If you’re planning a trip to Iloilo, it’s likely that a visit to the UNESCO World Heritage 17th-century Baroque church, Miag-ao, is already on your itinerary. Cross this must-see site on your list plus many lesser known things to do only in Iloilo – in one day.
Iloilo, or fondly known as the City of Love, has distinctive culinary treasures, cultural scenes, and historic churches, not to mention well-dressed and well-mannered people. Here are 5 best things to do in Iloilo for a day (there’s no pressure to follow this itinerary – you can spend more days in Iloilo as you please):
TAKE A WALK BACK IN TIME IN JARO
Considered as one of the city’s oldest neighborhoods, Jaro is the largest and probably the most historic of Iloilo City’s seven districts. On Google Maps, it’s easy to find affordable accommodation near Jaro Plaza, Jaro Cathedral, and Spanish-era heritage mansions in the area.
We stayed at El Haciendero Private Hotel (P1,300/night, sometime in Septemer). The hotel has basic amenities and is near Robinsons Mall, eateries, and ancestral houses from the Spanish period.
Head out early (I went out for a walk as early as 6am) and find locals jogging at the plaza as well as churchgoers attending mass at Jaro Cathedral. This Romanesque Revival structure was built in 1864. Wondering where you can find the church belfry? Check out the imposing structure situated right across the main cathedral. It’s unmissable.
SAVOR THE SIGNATURE BATCHOY AT LA PAZ
No need to book a table, just go straight to La Paz Market as early as 8AM and you’ll be sure to find an open eatery to enjoy La Paz Batchoy – a signature Ilonggo dish named after the district where it originated: La Paz.
To unsuspecting tourists like us, the eateries in La Paz Market seemed to offer the same fare: a bowl of soup with sliced pork, pig’s innards, and noodles plus pan de sal. Each serving was big enough to keep us full until lunch. Budget for 3 people was below P500, which is a bargain, right?
SEE A UNESCO WORLD HERITAGE CHURCH: MIAG-AO
Miag-ao, a 17th-century church designated as a UNESCO World Heritage site, was what attracted me to fly to Iloilo. Despite the church’s unsavory history (it was built by forced labor under the leadership of a parish priest, Francisco Gonzales, and then Spanish gobernadorcillo, Domingo Libo-on), it has remained a fascinating sight up to this day.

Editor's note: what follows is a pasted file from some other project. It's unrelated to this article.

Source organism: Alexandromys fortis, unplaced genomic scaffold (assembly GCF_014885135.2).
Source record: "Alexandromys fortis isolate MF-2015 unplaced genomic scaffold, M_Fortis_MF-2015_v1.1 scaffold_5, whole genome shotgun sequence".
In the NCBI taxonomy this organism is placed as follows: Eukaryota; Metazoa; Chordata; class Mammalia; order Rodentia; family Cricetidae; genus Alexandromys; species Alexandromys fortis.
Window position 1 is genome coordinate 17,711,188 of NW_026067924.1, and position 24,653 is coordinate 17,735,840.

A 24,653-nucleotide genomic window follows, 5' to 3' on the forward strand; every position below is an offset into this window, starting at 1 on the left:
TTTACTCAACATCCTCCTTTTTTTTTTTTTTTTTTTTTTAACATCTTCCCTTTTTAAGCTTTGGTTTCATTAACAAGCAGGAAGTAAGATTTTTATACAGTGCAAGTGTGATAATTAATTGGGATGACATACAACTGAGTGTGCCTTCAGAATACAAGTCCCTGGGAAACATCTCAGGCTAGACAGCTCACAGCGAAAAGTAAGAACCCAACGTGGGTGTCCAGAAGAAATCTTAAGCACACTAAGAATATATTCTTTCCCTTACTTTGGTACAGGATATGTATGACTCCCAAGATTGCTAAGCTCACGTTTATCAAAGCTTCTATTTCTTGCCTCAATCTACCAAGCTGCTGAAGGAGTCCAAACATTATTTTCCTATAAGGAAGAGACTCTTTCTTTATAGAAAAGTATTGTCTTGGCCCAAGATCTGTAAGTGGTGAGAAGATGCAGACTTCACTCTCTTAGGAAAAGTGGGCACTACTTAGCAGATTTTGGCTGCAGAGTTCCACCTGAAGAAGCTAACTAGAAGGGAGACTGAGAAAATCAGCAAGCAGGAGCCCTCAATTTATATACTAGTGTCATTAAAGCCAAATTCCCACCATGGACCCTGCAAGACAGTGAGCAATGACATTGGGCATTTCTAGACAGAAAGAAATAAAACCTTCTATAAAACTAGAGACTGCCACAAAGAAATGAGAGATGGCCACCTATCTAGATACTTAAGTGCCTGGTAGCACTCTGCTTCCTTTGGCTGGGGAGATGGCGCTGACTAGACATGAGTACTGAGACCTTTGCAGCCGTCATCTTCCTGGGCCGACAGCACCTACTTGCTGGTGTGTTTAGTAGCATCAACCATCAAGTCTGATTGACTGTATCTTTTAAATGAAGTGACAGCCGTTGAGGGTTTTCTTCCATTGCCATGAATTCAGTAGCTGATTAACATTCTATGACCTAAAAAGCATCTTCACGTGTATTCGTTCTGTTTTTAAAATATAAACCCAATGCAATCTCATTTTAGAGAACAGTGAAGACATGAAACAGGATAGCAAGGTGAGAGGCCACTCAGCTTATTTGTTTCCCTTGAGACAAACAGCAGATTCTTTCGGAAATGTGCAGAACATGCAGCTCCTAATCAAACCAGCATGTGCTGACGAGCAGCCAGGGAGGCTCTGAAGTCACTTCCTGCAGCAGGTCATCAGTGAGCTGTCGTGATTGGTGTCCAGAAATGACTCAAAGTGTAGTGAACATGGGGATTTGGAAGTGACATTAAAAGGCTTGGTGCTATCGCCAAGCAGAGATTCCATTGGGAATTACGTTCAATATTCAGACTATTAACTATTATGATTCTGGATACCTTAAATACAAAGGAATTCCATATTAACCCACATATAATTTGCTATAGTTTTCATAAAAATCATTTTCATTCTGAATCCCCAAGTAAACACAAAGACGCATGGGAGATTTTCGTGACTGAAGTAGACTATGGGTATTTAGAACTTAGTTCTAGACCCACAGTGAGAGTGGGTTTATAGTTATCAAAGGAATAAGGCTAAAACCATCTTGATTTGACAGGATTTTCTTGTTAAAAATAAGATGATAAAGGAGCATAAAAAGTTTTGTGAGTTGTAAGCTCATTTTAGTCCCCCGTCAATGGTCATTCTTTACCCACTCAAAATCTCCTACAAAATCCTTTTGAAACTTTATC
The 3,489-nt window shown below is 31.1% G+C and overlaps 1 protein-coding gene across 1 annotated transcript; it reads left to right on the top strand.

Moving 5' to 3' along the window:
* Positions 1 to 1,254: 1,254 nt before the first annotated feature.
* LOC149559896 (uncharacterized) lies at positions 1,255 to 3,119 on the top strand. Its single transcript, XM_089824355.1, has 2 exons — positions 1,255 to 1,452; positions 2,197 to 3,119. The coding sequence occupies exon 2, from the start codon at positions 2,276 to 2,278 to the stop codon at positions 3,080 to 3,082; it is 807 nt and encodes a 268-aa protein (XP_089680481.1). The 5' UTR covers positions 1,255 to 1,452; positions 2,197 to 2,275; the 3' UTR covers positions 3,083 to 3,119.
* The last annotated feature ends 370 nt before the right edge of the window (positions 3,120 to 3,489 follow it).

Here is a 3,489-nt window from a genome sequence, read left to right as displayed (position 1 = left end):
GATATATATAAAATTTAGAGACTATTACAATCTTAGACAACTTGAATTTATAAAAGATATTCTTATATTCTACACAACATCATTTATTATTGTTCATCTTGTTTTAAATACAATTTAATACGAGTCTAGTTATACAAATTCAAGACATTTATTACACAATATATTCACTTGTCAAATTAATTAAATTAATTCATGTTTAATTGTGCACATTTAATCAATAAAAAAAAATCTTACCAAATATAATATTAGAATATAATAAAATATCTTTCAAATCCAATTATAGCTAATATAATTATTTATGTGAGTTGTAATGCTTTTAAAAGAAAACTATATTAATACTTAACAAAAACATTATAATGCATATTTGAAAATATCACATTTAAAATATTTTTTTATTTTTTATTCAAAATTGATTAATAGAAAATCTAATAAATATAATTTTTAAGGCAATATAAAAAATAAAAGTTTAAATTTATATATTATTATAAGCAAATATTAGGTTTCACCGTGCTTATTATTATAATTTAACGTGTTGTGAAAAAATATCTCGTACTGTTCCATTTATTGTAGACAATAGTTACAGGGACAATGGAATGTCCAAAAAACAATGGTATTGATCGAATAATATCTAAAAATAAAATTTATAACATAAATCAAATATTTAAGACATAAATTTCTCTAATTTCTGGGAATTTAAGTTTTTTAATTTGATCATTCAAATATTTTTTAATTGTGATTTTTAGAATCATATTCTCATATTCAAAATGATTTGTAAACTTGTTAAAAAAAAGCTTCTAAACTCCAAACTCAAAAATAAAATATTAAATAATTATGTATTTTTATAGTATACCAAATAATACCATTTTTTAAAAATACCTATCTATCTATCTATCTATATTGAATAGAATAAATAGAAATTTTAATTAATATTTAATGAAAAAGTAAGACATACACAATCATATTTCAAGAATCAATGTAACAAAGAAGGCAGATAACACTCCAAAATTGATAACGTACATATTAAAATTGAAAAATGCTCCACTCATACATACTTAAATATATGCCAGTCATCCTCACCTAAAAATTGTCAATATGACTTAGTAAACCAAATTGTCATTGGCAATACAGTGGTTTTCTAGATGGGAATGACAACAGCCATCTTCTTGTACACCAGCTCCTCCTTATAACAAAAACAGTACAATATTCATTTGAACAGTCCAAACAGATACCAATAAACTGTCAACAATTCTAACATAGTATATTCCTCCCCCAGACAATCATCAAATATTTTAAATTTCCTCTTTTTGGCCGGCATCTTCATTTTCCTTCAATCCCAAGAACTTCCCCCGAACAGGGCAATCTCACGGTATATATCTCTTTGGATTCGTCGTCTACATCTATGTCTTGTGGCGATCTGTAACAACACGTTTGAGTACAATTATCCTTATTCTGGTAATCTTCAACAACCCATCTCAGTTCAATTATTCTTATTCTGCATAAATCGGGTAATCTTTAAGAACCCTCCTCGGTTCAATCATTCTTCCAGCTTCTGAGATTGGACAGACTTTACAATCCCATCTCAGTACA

The facade of Miag-ao church was well-preserved, the intricate details still so clear and intriguing, we ended up spending over an hour just marveling at its beauty. I’m glad it still stands proud (in spite of earthquakes) for devout Catholics and explorers to see.
HOW TO GET to Miag-ao Church from Iloilo Downtown: Take a jeepney to San Agustin University then another one to Iloilo Supermart (in front of Molo Plaza), then get on another one with a Miag-ao signage. Locals are helpful so feel free to ask (in Tagalog).
TAKE A SIDE-TRIP TO GARIN FARM – A MODERN PILGRIMAGE SITE
Garin Farm seems like a typical farm at first sight. It has poultry farming, beef cattle farming, a life-size Bahay-Kubo, what else not to love? But Garin Farm’s charms go beyond this. Tourists don’t come here just for the farm produce or horseback riding – it’s a glimpse of heaven that lures visitors most.
Or probably an imitation of heaven. I was baptized a Roman Catholic yet I didn’t practice the religion. Gladly, Garin Farm’s Pilgrimage site does not discriminate. Visitors don’t need to know the stations of the cross to get to heaven (through a stairway with 480 steps). Easy peasy. As you find your way into heaven, put on your sunglasses for the blinding sight. As your eyes adjust, you’d get your reward.
HOW TO GET TO GARIN FARM FROM MIAG-AO: It’s a bus or jeepney away from Miag-ao Church. Get intel from locals or bus conductors – they were helpful.
DISCOVER MOLO’S GREAT APPEAL
Tired from exploring Southern Iloilo, our party of three only desired a bath, mindless TV watching, and a good meal. But a stop at the Molo Mansion restored our curiosity.
The Molo Mansion or the Yusay-Consing Mansion was developed by SM Inc. It was not on our itinerary but it was hard to ignore this beautifully restored heritage house. Inside, there’s a souvenir shop with affordable goodies. Outside, you’ll find eateries offering coffee, snacks, and dinner.
We were told to try Pancit Molo. Each of us ordered a bowl plus dinuguan and puto. I swear it was the most soul-warming meal we’ve had since La Paz Batchoy.
After dining, we paid a visit to the Molo Church, which conveniently sat across from the Molo Plaza and the Molo Mansion. From a quick check online, I found that this was a feminist church (due to the all-female saint ensembles) and it’s notable for its Neo-Gothic colonial architecture.
We went to Iloilo without expecting to see much. After exploring the city for a day, we fell in love with its signature dishes, heritage churches, and good people. I feel that you’ll fall in love with the city, too.